Today's peripheral devices must be hardware-configurable, and their drivers must be software-configurable.
A device is hardware-configurable if it can accept different assignments of the system's hardware resources, such as I/O port numbers, without being physically modified. For example, if a set of hot-pluggable Plug and Play disks are connected in a redundant array of independent disks (RAID) configuration, a user can swap disks while the system is running. If a device is hardware-configurable, its drivers cannot contain hard-coded, system-dependent values for the device's hardware resources.
A driver is software-configurable if:
It can receive and change its device's hardware resources dynamically.
Drivers that support Plug and Play do not contain hard-coded values for a device's hardware resources, nor does the driver poll the device to determine its resource assignments. Instead, the system dynamically assigns resources to the device, and then supplies resource values to the driver.
It was written with no assumptions about other drivers that might reside above or below it in its driver stack.
For example, the design of a lower-level device driver for a disk must be flexible enough to support multiple file systems that are implemented by multiple high-level file system drivers, possibly on a single computer.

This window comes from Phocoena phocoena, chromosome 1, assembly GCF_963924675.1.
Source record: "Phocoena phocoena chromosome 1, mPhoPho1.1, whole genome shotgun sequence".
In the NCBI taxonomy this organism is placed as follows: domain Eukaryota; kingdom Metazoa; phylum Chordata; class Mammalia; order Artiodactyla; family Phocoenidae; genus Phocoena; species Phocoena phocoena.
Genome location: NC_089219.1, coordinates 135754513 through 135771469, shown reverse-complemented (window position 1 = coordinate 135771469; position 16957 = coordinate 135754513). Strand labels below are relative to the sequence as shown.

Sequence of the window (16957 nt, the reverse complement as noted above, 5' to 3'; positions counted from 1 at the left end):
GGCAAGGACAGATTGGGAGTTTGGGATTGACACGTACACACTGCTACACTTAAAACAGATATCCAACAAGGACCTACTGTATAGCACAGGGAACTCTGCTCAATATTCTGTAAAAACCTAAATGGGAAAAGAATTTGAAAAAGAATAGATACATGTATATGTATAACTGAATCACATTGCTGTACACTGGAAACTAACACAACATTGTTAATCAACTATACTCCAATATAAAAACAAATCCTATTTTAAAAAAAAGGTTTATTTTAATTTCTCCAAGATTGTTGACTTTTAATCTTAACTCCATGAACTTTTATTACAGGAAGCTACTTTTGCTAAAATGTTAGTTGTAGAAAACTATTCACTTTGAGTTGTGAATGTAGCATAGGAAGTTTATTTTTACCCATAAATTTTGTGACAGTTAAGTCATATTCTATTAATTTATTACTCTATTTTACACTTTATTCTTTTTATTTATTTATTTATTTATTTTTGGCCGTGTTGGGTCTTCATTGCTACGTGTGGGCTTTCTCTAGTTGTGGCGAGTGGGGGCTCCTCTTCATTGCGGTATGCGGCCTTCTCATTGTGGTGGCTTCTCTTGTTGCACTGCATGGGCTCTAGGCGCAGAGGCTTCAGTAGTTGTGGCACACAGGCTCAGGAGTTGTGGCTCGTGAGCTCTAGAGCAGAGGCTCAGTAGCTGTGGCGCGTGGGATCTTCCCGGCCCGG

Additionally, if a computer has sufficient mass storage capacity, that same lower-level disk driver must not interfere with an intermediate driver's support for fault tolerance (implemented as mirrored partitions, stripe sets, or volume sets) within a file system.
The PnP manager and each PnP hardware bus driver work together to provide an interface between the platform's hardware for a specific type of I/O bus and the system's software. The PnP manager builds a device tree, with nodes that represent all the devices on the system, including buses. For each device, the PnP manager maintains two lists:
A list of the hardware resources that the device is capable of using.
A list of the hardware resources that are actually assigned to the device.
Device drivers assist the PnP manager in creating these lists, which are maintained in the registry. As devices are added to and removed from the system, the PnP manager reassigns resources as necessary and updates the lists.
The system's hardware abstraction layer (HAL) component, which is implemented as a dynamic-link library, is responsible for some of the hardware-level, platform-specific support that is needed by other system components, including kernel-mode drivers.